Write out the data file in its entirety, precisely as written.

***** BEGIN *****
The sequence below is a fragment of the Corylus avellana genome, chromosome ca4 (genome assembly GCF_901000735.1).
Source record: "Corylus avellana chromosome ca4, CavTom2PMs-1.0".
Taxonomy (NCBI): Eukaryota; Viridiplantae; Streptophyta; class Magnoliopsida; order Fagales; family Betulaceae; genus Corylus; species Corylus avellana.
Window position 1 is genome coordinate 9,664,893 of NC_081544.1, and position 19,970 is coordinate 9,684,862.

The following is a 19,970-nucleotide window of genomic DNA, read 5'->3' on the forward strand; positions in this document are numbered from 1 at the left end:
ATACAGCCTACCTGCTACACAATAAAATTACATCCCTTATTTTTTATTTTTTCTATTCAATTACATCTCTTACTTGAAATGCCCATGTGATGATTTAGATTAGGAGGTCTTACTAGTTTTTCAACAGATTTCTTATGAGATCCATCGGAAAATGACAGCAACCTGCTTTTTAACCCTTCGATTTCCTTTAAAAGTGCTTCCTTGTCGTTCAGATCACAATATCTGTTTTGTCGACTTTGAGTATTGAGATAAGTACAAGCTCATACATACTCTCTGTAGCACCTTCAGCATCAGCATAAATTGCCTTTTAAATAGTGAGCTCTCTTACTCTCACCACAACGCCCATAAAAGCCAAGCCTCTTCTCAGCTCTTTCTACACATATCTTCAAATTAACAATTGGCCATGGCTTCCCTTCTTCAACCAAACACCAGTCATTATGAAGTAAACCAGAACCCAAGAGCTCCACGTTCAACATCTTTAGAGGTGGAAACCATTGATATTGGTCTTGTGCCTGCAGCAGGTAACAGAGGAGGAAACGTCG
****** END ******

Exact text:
The sequence below is a fragment of the Corylus avellana genome, chromosome ca4 (genome assembly GCF_901000735.1).
Source record: "Corylus avellana chromosome ca4, CavTom2PMs-1.0".
Taxonomy (NCBI): Eukaryota; Viridiplantae; Streptophyta; class Magnoliopsida; order Fagales; family Betulaceae; genus Corylus; species Corylus avellana.
Window position 1 is genome coordinate 9,664,893 of NC_081544.1, and position 19,970 is coordinate 9,684,862.

The following is a 19,970-nucleotide window of genomic DNA, read 5'->3' on the forward strand; positions in this document are numbered from 1 at the left end:
ATACAGCCTACCTGCTACACAATAAAATTACATCCCTTATTTTTTATTTTTTCTATTCAATTACATCTCTTACTTGAAATGCCCATGTGATGATTTAGATTAGGAGGTCTTACTAGTTTTTCAACAGATTTCTTATGAGATCCATCGGAAAATGACAGCAACCTGCTTTTTAACCCTTCGATTTCCTTTAAAAGTGCTTCCTTGTCGTTCAGATCACAATATCTGTTTTGTCGACTTTGAGTATTGAGATAAGTACAAGCTCATACATACTCTCTGTAGCACCTTCAGCATCAGCATAAATTGCCTTTTAAATAGTGAGCTCTCTTACTCTCACCACAACGCCCATAAAAGCCAAGCCTCTTCTCAGCTCTTTCTACACATATCTTCAAATTAACAATTGGCCATGGCTTCCCTTCTTCAACCAAACACCAGTCATTATGAAGTAAACCAGAACCCAAGAGCTCCACGTTCAACATCTTTAGAGGTGGAAACCATTGATATTGGTCTTGTGCCTGCAGCAGGTAACAGAGGAGGAAACGTCG